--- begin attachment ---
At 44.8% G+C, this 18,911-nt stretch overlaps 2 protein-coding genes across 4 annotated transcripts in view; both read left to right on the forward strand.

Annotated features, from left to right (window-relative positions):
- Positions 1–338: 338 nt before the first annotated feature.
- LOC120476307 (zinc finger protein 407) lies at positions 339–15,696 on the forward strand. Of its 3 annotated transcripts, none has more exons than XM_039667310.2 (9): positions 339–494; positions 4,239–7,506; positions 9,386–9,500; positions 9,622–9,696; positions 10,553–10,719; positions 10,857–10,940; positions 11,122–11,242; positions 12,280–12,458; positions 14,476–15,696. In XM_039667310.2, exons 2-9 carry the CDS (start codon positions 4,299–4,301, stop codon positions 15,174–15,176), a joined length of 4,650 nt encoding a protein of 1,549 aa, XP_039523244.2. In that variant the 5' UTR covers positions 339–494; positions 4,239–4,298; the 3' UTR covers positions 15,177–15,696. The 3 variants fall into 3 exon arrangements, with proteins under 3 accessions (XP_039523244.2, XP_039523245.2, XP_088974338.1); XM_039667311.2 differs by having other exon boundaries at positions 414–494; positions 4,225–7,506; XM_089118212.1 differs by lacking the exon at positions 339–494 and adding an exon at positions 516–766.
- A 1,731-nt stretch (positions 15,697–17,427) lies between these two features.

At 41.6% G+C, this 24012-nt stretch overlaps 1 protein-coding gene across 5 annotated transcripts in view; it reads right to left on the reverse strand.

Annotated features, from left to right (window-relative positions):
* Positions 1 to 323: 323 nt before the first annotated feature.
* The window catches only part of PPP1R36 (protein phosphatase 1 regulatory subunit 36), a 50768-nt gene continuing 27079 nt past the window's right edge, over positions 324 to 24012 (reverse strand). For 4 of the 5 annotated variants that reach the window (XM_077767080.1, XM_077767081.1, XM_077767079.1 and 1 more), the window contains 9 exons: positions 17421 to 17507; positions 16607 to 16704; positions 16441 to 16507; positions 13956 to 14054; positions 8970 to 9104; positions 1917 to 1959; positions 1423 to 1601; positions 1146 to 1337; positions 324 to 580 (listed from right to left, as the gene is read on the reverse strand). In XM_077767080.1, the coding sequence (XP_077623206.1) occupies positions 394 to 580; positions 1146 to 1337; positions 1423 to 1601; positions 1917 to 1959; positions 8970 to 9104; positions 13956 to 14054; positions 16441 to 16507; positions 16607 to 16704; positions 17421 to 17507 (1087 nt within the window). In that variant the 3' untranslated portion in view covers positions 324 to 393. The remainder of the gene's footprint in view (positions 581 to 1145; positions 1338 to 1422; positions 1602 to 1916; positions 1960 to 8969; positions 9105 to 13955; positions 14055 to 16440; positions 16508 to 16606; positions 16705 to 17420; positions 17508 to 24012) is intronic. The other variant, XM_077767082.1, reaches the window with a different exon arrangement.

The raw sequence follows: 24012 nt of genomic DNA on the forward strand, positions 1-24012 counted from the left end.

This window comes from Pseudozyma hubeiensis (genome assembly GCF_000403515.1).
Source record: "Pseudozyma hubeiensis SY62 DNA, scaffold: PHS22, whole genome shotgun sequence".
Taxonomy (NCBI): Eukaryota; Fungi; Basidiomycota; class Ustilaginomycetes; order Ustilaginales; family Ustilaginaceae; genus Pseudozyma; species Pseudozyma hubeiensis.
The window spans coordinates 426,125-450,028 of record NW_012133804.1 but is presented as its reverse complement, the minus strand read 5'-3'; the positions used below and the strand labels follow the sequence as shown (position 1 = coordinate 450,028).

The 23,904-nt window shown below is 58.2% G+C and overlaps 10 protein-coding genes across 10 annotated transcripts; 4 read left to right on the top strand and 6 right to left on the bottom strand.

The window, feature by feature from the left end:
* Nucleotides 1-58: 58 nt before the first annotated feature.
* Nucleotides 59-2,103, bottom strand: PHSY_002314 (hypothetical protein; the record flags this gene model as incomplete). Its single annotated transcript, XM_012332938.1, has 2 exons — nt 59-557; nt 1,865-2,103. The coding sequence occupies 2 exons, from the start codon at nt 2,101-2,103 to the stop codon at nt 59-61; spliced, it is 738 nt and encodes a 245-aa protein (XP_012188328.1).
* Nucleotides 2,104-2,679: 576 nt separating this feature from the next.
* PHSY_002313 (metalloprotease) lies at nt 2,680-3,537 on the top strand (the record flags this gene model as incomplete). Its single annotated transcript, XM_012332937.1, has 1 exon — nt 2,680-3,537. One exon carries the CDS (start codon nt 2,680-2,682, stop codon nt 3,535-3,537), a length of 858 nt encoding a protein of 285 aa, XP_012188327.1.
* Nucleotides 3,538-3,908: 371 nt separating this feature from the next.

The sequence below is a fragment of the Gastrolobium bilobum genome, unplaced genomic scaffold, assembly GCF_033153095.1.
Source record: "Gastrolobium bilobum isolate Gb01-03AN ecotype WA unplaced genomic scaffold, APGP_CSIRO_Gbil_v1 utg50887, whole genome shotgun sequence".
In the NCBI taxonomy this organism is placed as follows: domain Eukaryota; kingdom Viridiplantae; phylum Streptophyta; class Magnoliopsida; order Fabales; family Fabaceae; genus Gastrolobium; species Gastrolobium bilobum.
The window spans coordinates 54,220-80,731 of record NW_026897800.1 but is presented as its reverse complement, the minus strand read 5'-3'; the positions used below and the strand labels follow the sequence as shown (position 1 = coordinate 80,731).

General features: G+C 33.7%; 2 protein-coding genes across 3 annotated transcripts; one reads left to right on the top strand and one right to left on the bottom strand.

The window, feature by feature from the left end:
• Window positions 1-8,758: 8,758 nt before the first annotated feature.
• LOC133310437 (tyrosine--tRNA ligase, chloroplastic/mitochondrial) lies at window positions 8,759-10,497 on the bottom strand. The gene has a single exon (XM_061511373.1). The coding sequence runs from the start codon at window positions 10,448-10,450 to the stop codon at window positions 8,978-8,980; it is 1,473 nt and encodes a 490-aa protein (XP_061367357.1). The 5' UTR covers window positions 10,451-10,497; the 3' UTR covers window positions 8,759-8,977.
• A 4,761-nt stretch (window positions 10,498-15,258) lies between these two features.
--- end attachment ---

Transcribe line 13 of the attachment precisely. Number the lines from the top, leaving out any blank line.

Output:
Taxonomy (NCBI): Eukaryota; Fungi; Basidiomycota; class Ustilaginomycetes; order Ustilaginales; family Ustilaginaceae; genus Pseudozyma; species Pseudozyma hubeiensis.